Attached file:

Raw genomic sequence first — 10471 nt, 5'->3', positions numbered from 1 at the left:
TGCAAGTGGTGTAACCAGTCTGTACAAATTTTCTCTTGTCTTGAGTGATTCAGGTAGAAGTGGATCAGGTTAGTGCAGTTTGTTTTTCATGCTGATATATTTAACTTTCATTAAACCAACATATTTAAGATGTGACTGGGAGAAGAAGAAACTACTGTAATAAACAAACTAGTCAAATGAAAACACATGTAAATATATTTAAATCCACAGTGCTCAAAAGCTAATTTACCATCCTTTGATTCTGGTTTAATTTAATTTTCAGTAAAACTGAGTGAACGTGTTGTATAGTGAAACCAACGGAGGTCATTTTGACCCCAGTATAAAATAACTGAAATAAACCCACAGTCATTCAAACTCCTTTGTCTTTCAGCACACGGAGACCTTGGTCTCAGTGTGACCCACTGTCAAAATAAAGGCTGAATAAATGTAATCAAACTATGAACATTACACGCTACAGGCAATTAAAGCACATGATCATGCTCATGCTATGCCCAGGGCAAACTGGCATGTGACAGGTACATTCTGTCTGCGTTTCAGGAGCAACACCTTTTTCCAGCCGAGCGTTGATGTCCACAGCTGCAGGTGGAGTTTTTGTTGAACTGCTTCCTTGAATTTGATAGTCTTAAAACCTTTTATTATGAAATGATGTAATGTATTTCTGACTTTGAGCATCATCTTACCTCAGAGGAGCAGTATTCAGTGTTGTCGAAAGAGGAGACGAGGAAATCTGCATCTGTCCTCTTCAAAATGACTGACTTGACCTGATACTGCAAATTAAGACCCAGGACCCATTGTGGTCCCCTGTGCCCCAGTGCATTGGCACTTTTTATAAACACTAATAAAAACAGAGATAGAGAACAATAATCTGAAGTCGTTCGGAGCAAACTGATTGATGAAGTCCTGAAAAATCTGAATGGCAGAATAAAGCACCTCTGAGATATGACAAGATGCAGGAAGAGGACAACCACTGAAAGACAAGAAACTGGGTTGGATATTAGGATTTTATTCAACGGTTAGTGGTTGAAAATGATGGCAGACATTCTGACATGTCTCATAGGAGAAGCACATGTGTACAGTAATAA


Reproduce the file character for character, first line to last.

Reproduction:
Raw genomic sequence first — 10471 nt, 5'->3', positions numbered from 1 at the left:
TGCAAGTGGTGTAACCAGTCTGTACAAATTTTCTCTTGTCTTGAGTGATTCAGGTAGAAGTGGATCAGGTTAGTGCAGTTTGTTTTTCATGCTGATATATTTAACTTTCATTAAACCAACATATTTAAGATGTGACTGGGAGAAGAAGAAACTACTGTAATAAACAAACTAGTCAAATGAAAACACATGTAAATATATTTAAATCCACAGTGCTCAAAAGCTAATTTACCATCCTTTGATTCTGGTTTAATTTAATTTTCAGTAAAACTGAGTGAACGTGTTGTATAGTGAAACCAACGGAGGTCATTTTGACCCCAGTATAAAATAACTGAAATAAACCCACAGTCATTCAAACTCCTTTGTCTTTCAGCACACGGAGACCTTGGTCTCAGTGTGACCCACTGTCAAAATAAAGGCTGAATAAATGTAATCAAACTATGAACATTACACGCTACAGGCAATTAAAGCACATGATCATGCTCATGCTATGCCCAGGGCAAACTGGCATGTGACAGGTACATTCTGTCTGCGTTTCAGGAGCAACACCTTTTTCCAGCCGAGCGTTGATGTCCACAGCTGCAGGTGGAGTTTTTGTTGAACTGCTTCCTTGAATTTGATAGTCTTAAAACCTTTTATTATGAAATGATGTAATGTATTTCTGACTTTGAGCATCATCTTACCTCAGAGGAGCAGTATTCAGTGTTGTCGAAAGAGGAGACGAGGAAATCTGCATCTGTCCTCTTCAAAATGACTGACTTGACCTGATACTGCAAATTAAGACCCAGGACCCATTGTGGTCCCCTGTGCCCCAGTGCATTGGCACTTTTTATAAACACTAATAAAAACAGAGATAGAGAACAATAATCTGAAGTCGTTCGGAGCAAACTGATTGATGAAGTCCTGAAAAATCTGAATGGCAGAATAAAGCACCTCTGAGATATGACAAGATGCAGGAAGAGGACAACCACTGAAAGACAAGAAACTGGGTTGGATATTAGGATTTTATTCAACGGTTAGTGGTTGAAAATGATGGCAGACATTCTGACATGTCTCATAGGAGAAGCACATGTGTACAGTAATAA